Twitter is replacing my feed reader

Luc Latulippe's twitter birdsThese twitter birds were created by Luc Latulippe and are available as a free download on his site. Click the image to go there.

Really. I am afraid to hit my feed reader. In the past if I missed a day or two I’d be overwhelmed with the amount of information that fed into my system once I clicked update. And now it’s been ages since I’ve checked my feed reader. I see the link to it right now on my desktop panel and I consistently, consciously, studiously ignore it.

I now read blog posts as I see them announced on twitter, either by the authors themselves – ‘New blog post tweet, tweet, tweet…’ or, more emphatically (not quite the word I am looking for but it will do until I find it), by others referring those in their network to ‘Read a great post about … tweet, tweet, tweet’.

I trust this process way more than the feed reading process. I trust Marcy and Miss Teacha and Linda and Mike and Jacques and Jose and Kevin and John and…. there are so many people who refer me to good posts all the time.

The point is I trust this process over the arbitrary new post count next to the blog title in my reader. I trust this process to point me towards cutting edge, or sometimes just plain amusing, blog posts by people both in and on the edges of my learning network. The post has been read and subsequently reviewed (via the existence of the tweet) by someone I trust to have discriminating judgement or taste or however you want to dice it on subjects educational, or musical, or artistic, or doggy. It is a people centered process. I trust the process because I trust the people who keep it going.

So bye bye feed reader – and the overwhelming nature of it for me, how unnecessary. As long as twitter remains relevant as a space for communication that is how I will get updates on what to read. It suits me just fine.


  • Will I still be able to read you through the RSS link on your site?
    A few of us old folk of the Timex Sinclair generation cannot stomach the limits of Twitter.

    (I hope you still peek at my site now and again–)
    .-= Michael Doyle´s last blog ..Break out the Kool-Aid! =-.

    • Tracy says:

      Oh yes, my feed will remain active! And I will always visit your site, Michael. It is one place where I know that I will read something worth reading on a consistent basis. Thanks for the reminder to do just that right now.

  • Dan Callahan says:

    Twitter works as a solution as long as you keep the number of people you’re following low enough that you can more or less keep track of almost everything the people in your stream are saying, and that you have such an excellent network that always anticipates your needs.

    For better or worse, my network is much too big for me to do that, so I’m strongly dependent on Google Reader for keeping up with blogs. I use Twitter plenty for referrals to interesting blog posts from places I don’t normally visit, but I find it best to use Reader only for those blogs that you never want to miss a post from. If you’re finding Reader overwhelming, maybe you’d be better served by purging a bunch of blogs that you aren’t as interested in following any more. You control the program, it doesn’t control you!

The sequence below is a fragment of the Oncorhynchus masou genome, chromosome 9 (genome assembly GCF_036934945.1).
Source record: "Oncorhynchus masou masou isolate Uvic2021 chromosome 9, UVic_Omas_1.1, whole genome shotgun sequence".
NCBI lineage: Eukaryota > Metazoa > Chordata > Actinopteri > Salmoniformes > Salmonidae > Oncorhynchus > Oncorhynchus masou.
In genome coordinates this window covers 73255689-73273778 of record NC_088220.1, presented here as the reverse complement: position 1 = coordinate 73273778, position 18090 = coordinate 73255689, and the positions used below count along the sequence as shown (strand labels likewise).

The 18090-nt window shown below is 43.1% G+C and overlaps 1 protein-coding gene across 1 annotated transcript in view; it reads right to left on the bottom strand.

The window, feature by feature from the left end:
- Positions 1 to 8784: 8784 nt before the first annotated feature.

.-= Dan Callahan´s last blog ..The worst things in the world =-.

    • Tracy says:

      To be honest, I don’t want to spend the time it will take to go through the reader and purge. I definitely miss blog posts but I have come to the conclusion that I do not need to read every single possibly interesting post that is written. Whew – just writing that reduces the sense of information overload that I connect with feed readers!

      I generally find the good posts, the ones that ask important questions, through my network. Maybe the process is serendipitous – the unscientific process itself feeds me a limited amount of possible things to read, limited to when and for how long I am connected to twitter, as well as to who is tweeting at the time.

      Maybe the title is misleading. It’s not that twitter is replacing a feed reader in how it acts, but in how I access and read blog posts.

  • Allison says:

    I totally understand the overwhelming nature of the ‘unread feed count’. However, being quite new to tweeting in general; I have yet to establish my trusted network of informers.

    I have found another (yes, yet another) ‘feed reader’ that is much less overwhelming that either bloglines or google reader because it does not tell me how far behind I am! AND it lets me say what I want to read first and I seem to get through a whole lot more a whole lot more quickly. Check it out if you like:
    .-= Allison´s last blog ..Ok – officially asking for show topics t =-.

    • Tracy says:

      It does sound better than google reader or bloglines which just don’t deal with content very well…but it still lacks the people touch that I like about twitter.

      Of course, I’ve been on twitter for a lot longer than you so my network is pretty solid, though still relatively small (compared to others in my network). I guess I’ve come to the conclusion that I’d rather read a few blog posts that come recommended by people I trust rather than be given a daily list of blog posts to read, or not.

    • Tracy says:

      ps – that’s my sister :) Go check out her crafty blog by clicking her name!

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